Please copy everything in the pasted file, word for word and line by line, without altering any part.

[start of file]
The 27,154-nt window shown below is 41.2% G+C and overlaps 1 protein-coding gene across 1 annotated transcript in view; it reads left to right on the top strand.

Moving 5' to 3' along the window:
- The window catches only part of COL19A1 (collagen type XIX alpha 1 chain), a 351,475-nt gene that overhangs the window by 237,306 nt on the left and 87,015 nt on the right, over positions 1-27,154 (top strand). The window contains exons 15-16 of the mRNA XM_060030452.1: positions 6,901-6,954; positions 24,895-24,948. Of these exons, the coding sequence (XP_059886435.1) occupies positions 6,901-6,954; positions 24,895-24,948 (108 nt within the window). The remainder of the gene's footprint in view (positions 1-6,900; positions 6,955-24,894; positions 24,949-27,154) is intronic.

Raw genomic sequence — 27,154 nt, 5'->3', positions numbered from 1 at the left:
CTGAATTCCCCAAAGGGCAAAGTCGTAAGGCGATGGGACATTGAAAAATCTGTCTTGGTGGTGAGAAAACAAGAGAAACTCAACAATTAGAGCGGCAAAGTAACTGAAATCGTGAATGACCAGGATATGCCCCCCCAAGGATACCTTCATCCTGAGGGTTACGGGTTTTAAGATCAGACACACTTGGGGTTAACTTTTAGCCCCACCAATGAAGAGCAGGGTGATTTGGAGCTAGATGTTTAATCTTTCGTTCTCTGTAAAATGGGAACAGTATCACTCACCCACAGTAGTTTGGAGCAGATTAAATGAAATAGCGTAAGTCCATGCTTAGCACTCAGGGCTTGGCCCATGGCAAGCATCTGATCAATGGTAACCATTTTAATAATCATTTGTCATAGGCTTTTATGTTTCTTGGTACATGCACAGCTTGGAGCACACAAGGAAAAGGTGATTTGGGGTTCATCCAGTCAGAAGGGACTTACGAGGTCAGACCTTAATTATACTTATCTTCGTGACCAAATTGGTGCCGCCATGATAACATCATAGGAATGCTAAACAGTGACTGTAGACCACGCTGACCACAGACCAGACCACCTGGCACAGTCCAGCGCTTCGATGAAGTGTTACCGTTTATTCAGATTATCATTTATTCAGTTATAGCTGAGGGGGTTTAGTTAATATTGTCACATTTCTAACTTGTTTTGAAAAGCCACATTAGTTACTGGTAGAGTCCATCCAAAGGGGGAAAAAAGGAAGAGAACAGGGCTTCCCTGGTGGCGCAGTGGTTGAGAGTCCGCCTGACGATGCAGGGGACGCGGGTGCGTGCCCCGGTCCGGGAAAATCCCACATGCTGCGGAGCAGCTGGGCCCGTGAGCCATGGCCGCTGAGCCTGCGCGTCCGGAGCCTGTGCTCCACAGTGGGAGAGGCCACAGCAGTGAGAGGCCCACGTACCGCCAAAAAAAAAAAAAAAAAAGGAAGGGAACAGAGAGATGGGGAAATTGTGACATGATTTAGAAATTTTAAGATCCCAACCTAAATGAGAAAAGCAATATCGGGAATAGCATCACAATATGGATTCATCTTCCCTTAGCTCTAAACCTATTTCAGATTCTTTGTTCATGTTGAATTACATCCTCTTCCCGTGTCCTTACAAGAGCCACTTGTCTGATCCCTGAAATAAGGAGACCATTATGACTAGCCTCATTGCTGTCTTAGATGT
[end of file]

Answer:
The 27,154-nt window shown below is 41.2% G+C and overlaps 1 protein-coding gene across 1 annotated transcript in view; it reads left to right on the top strand.

Moving 5' to 3' along the window:
- The window catches only part of COL19A1 (collagen type XIX alpha 1 chain), a 351,475-nt gene that overhangs the window by 237,306 nt on the left and 87,015 nt on the right, over positions 1-27,154 (top strand). The window contains exons 15-16 of the mRNA XM_060030452.1: positions 6,901-6,954; positions 24,895-24,948. Of these exons, the coding sequence (XP_059886435.1) occupies positions 6,901-6,954; positions 24,895-24,948 (108 nt within the window). The remainder of the gene's footprint in view (positions 1-6,900; positions 6,955-24,894; positions 24,949-27,154) is intronic.

Raw genomic sequence — 27,154 nt, 5'->3', positions numbered from 1 at the left:
CTGAATTCCCCAAAGGGCAAAGTCGTAAGGCGATGGGACATTGAAAAATCTGTCTTGGTGGTGAGAAAACAAGAGAAACTCAACAATTAGAGCGGCAAAGTAACTGAAATCGTGAATGACCAGGATATGCCCCCCCAAGGATACCTTCATCCTGAGGGTTACGGGTTTTAAGATCAGACACACTTGGGGTTAACTTTTAGCCCCACCAATGAAGAGCAGGGTGATTTGGAGCTAGATGTTTAATCTTTCGTTCTCTGTAAAATGGGAACAGTATCACTCACCCACAGTAGTTTGGAGCAGATTAAATGAAATAGCGTAAGTCCATGCTTAGCACTCAGGGCTTGGCCCATGGCAAGCATCTGATCAATGGTAACCATTTTAATAATCATTTGTCATAGGCTTTTATGTTTCTTGGTACATGCACAGCTTGGAGCACACAAGGAAAAGGTGATTTGGGGTTCATCCAGTCAGAAGGGACTTACGAGGTCAGACCTTAATTATACTTATCTTCGTGACCAAATTGGTGCCGCCATGATAACATCATAGGAATGCTAAACAGTGACTGTAGACCACGCTGACCACAGACCAGACCACCTGGCACAGTCCAGCGCTTCGATGAAGTGTTACCGTTTATTCAGATTATCATTTATTCAGTTATAGCTGAGGGGGTTTAGTTAATATTGTCACATTTCTAACTTGTTTTGAAAAGCCACATTAGTTACTGGTAGAGTCCATCCAAAGGGGGAAAAAAGGAAGAGAACAGGGCTTCCCTGGTGGCGCAGTGGTTGAGAGTCCGCCTGACGATGCAGGGGACGCGGGTGCGTGCCCCGGTCCGGGAAAATCCCACATGCTGCGGAGCAGCTGGGCCCGTGAGCCATGGCCGCTGAGCCTGCGCGTCCGGAGCCTGTGCTCCACAGTGGGAGAGGCCACAGCAGTGAGAGGCCCACGTACCGCCAAAAAAAAAAAAAAAAAAGGAAGGGAACAGAGAGATGGGGAAATTGTGACATGATTTAGAAATTTTAAGATCCCAACCTAAATGAGAAAAGCAATATCGGGAATAGCATCACAATATGGATTCATCTTCCCTTAGCTCTAAACCTATTTCAGATTCTTTGTTCATGTTGAATTACATCCTCTTCCCGTGTCCTTACAAGAGCCACTTGTCTGATCCCTGAAATAAGGAGACCATTATGACTAGCCTCATTGCTGTCTTAGATGT